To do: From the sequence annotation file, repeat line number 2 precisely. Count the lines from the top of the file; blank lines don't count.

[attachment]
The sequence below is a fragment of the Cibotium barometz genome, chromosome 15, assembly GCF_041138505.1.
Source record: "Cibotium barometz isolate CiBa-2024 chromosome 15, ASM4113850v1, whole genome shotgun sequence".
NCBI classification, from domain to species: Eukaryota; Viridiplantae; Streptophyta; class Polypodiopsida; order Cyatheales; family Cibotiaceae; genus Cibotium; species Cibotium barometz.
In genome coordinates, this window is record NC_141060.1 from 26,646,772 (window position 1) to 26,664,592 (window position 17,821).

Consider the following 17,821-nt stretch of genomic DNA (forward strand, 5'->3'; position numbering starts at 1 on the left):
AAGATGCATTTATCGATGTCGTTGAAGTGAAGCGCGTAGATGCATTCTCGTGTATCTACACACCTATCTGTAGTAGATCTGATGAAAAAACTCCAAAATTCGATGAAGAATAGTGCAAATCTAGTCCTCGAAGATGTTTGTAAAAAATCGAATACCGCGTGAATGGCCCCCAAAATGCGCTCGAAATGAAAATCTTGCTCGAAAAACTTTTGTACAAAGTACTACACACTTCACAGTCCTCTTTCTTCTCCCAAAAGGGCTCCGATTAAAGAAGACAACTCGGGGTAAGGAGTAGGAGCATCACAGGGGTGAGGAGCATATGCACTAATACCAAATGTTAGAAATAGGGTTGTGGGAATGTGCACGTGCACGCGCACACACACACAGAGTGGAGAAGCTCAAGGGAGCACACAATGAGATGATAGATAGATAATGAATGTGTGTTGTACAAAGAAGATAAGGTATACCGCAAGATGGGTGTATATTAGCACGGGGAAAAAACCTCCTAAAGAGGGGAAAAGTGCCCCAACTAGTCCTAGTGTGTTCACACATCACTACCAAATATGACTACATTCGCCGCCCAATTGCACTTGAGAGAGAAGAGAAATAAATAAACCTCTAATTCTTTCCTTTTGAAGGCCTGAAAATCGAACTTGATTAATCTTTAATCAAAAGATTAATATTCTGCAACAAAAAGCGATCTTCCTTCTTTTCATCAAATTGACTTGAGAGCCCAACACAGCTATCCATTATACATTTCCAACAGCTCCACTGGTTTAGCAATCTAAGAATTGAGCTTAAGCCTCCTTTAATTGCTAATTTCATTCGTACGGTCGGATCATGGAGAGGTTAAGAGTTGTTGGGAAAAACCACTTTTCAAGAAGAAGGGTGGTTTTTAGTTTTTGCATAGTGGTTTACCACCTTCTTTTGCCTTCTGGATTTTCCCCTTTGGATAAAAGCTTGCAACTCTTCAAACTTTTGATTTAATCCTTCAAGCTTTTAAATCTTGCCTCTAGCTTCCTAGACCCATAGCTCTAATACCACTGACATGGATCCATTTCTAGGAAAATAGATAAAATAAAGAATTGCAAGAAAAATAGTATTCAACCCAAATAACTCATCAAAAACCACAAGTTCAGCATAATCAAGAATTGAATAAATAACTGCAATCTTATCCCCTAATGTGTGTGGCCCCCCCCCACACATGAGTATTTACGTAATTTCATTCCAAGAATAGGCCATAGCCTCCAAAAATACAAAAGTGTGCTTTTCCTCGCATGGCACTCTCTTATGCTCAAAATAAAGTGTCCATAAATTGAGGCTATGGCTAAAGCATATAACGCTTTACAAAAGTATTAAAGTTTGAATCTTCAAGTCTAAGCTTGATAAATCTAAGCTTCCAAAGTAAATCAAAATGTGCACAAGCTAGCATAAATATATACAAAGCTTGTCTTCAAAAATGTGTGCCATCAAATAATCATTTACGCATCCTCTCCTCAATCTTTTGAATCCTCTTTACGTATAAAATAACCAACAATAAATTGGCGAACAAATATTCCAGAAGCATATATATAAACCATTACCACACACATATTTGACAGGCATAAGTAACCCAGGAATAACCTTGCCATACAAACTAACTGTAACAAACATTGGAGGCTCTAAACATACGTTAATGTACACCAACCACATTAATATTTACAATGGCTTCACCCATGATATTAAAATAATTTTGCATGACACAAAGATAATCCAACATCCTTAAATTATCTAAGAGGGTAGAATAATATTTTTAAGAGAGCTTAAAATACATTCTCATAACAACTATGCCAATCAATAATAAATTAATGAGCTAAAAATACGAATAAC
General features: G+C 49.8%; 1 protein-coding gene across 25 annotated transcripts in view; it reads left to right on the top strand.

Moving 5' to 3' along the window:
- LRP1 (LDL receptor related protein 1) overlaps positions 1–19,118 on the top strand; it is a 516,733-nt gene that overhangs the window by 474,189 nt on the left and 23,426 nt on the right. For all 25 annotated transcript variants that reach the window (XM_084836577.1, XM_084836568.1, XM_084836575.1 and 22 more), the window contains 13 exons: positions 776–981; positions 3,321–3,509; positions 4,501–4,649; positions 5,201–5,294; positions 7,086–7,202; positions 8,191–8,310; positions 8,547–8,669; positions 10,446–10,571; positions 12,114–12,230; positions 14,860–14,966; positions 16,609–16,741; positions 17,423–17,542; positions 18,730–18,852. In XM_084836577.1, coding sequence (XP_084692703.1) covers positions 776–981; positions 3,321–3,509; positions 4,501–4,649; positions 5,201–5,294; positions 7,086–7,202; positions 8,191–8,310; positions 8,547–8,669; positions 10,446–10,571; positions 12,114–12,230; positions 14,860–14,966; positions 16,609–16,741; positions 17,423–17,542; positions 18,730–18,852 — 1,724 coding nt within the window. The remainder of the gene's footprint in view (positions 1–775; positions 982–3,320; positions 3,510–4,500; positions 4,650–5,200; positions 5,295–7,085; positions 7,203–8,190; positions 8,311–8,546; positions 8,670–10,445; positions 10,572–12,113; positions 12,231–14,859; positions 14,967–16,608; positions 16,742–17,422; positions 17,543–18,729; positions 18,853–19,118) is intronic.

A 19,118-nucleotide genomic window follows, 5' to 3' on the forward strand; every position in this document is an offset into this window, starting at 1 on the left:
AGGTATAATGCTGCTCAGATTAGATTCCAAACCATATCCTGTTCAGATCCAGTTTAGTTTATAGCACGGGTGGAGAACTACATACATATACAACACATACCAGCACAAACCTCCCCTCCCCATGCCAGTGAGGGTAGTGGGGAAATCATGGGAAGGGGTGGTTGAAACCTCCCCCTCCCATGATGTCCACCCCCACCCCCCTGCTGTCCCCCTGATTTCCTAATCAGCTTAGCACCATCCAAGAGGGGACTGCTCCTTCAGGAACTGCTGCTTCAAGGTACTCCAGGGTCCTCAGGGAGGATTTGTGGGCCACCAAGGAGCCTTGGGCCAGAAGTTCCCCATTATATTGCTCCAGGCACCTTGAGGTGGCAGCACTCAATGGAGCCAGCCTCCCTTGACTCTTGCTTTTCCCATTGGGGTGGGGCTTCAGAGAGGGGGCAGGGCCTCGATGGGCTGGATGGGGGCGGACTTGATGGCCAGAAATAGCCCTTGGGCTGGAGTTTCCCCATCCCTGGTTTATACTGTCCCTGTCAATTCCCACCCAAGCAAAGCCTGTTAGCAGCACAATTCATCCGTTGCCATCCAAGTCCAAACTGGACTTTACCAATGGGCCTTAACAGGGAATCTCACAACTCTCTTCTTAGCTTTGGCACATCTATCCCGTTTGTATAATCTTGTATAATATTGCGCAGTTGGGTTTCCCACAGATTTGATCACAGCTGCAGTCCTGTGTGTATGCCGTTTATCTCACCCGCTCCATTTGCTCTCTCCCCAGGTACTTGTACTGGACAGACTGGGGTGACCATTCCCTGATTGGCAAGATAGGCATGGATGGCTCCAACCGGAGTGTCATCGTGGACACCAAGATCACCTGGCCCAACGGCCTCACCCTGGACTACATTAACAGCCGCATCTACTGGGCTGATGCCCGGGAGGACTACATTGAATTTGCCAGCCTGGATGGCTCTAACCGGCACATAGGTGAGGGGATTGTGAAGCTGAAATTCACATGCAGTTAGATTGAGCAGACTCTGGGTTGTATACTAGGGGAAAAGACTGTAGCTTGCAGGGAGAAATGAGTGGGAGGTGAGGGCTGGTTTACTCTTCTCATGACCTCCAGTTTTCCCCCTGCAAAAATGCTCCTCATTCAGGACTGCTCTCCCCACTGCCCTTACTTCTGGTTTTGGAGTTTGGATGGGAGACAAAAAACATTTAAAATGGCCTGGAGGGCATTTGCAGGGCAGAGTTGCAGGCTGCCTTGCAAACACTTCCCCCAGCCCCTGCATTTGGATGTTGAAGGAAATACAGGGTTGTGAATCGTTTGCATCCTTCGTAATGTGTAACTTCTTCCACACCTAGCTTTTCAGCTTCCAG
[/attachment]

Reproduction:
Source record: "Cibotium barometz isolate CiBa-2024 chromosome 15, ASM4113850v1, whole genome shotgun sequence".